Category Archives: idioms

“Essere una mela marcia”


 

L’espressione idiomatica “essere una mela marcia” si usa per 13descrivere un elemento negativo, poco raccomandabile e controproducente all’interno di un gruppo; quando in un cesto di mele ce n’è una marcia, il resto potrebbe marcire, proprio perchè a contatto con la mela andata a male… “marcia” appunto.

 

Es: Non mi sorprende che sia finito in galera. È sempre stato una mela marcia == It doesn’t surprise me that he ended up in prison. He has always been a bad egg.

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Buon “Pesce d’Aprile”!


6301862cee137a88d671d5861edfa1a0For centuries, April 1st has been a day marked by practical jokes played on people around the world. From large pranks about spaghetti trees in Switzerland or the tower of Pisa falling over, to small practical jokes played on friends and family members at home,

April 1st has been a day when people try to fool and are fooled by others.

Although the origins of April Fools is obscure and debated, the most widely accepted explanation actually credits the “tradition” as starting in France. The most popular theory about the origin of April Fool’s Day involves the French calendar reform of the sixteenth century.

The theory goes like this: In 1564 King Charles XIV of France reformed the calendar, moving the start of the year from the 21st of March to January 1st.

However, those who failed to keep up with the change or who stubbornly clung to the old calendar system and continued to celebrate the New Year during the weeks that fell between March 21st and April 1st, had jokes played on them.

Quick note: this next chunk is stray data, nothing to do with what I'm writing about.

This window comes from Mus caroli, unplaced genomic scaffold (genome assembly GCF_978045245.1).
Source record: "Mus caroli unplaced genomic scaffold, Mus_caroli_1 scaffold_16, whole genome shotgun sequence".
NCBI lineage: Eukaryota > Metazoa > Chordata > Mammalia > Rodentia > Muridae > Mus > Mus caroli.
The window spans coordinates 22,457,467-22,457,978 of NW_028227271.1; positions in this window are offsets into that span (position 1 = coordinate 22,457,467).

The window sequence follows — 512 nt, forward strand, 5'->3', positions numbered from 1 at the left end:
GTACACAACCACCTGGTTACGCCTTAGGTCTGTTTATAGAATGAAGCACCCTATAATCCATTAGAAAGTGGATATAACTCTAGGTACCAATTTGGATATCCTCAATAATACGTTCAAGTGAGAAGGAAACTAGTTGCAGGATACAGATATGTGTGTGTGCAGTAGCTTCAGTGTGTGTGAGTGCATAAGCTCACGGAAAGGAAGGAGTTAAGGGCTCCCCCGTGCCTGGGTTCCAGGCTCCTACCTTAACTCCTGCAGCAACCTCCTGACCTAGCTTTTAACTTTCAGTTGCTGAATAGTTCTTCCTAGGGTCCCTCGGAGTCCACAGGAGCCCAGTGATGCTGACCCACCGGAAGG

While the “Poisson d’Avril” may have originated in France, Italy’s version of “Pesce d’Aprile” (ie April Fools’ Day) is very similar to the French one.

Today in Italy, those who are fooled on April 1st are called “Pesce d’Aprile” (the April Fish). A common prank (especially among school-aged children) is to place a paper fish on the back of an unsuspecting person.

The reason why “the fish – pesce – poisson” is being associated with April 1st is probably due to the zodiac sign of Pisces (fish/pesci), which falls near April.

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The Italian verb

“abboccare”

translates as

“to be fooled, to be deceived, to be taking in, to take the bait”

A: E allora raccontami? 
B: Tutto bene, ha abboccato e non ha avuto alcun sospetto!! 

or 

A: Hai parlato con Marco?
B: Sì, ma purtroppo questa volta non ha abboccato!!